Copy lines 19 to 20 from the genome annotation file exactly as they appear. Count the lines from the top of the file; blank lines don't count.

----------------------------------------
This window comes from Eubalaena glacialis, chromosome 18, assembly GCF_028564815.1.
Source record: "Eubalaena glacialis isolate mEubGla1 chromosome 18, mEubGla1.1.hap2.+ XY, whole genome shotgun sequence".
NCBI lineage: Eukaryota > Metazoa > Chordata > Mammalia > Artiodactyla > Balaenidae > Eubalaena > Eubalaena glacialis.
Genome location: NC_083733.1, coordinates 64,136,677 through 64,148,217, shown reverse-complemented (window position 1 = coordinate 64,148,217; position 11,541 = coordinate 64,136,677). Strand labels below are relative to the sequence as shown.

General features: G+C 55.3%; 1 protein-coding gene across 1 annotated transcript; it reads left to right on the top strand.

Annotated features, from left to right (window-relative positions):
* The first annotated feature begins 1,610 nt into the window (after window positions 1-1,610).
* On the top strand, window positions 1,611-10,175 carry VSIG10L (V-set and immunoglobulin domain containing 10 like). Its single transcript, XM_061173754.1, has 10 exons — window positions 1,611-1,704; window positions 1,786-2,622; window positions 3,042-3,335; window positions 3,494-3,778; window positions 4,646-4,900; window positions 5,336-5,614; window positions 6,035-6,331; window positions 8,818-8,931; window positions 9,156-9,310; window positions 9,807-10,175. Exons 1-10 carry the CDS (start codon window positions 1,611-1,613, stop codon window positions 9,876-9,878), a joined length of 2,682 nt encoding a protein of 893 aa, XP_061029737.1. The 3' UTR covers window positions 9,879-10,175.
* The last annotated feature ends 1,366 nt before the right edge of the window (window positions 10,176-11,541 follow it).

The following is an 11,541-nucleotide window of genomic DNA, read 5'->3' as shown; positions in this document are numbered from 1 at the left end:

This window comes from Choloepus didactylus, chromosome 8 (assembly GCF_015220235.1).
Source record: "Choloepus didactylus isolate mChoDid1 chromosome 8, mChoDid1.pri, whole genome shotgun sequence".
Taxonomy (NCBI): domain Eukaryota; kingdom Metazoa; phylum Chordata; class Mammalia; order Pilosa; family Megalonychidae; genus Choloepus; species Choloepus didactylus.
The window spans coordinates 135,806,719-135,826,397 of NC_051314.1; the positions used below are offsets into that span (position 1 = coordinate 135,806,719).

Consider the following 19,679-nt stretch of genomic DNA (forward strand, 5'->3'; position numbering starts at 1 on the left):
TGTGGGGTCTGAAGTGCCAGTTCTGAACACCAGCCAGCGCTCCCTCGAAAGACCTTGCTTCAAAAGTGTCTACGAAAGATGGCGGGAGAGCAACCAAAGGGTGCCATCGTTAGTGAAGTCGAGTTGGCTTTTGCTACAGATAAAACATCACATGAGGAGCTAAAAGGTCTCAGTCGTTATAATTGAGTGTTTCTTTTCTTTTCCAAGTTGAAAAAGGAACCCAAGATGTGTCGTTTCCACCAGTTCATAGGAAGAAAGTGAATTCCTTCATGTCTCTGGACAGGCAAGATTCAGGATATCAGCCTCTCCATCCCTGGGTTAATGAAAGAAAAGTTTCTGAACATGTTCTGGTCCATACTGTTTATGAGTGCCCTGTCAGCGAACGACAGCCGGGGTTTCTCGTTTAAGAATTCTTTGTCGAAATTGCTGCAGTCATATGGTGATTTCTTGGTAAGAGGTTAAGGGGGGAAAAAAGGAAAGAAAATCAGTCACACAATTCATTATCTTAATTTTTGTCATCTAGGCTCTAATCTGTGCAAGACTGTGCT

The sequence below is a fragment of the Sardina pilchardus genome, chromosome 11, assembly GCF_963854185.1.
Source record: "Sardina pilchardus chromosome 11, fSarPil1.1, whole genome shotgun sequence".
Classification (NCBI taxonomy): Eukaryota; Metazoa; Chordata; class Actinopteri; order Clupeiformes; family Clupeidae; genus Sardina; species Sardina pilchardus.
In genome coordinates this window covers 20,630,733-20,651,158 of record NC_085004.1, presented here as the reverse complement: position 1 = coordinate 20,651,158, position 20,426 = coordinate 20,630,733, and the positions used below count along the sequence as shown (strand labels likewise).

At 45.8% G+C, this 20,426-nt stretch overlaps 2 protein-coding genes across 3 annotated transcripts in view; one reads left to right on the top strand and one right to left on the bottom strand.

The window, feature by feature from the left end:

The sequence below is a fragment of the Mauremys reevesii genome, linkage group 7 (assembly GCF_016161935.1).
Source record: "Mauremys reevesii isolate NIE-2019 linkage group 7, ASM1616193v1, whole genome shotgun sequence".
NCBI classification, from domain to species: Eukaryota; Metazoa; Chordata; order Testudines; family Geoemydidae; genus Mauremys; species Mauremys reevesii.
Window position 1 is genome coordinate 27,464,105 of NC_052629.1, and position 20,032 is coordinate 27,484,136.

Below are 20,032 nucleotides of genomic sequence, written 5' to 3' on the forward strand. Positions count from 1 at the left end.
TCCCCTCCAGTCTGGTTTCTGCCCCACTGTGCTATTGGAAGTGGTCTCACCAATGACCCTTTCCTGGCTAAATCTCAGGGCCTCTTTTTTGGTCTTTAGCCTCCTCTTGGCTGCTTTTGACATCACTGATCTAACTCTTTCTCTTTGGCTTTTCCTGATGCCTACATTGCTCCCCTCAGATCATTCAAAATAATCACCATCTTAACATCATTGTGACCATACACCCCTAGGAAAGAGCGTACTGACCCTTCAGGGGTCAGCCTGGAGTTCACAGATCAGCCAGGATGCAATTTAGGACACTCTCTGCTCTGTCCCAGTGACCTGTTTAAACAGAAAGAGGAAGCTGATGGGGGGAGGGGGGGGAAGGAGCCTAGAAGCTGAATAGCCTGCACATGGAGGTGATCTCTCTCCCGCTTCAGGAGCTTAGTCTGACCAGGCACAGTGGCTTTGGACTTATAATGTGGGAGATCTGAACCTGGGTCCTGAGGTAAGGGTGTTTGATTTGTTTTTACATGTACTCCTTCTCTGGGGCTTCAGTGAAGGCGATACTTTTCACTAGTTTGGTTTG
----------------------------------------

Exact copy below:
Classification (NCBI taxonomy): Eukaryota; Metazoa; Chordata; class Actinopteri; order Clupeiformes; family Clupeidae; genus Sardina; species Sardina pilchardus.
In genome coordinates this window covers 20,630,733-20,651,158 of record NC_085004.1, presented here as the reverse complement: position 1 = coordinate 20,651,158, position 20,426 = coordinate 20,630,733, and the positions used below count along the sequence as shown (strand labels likewise).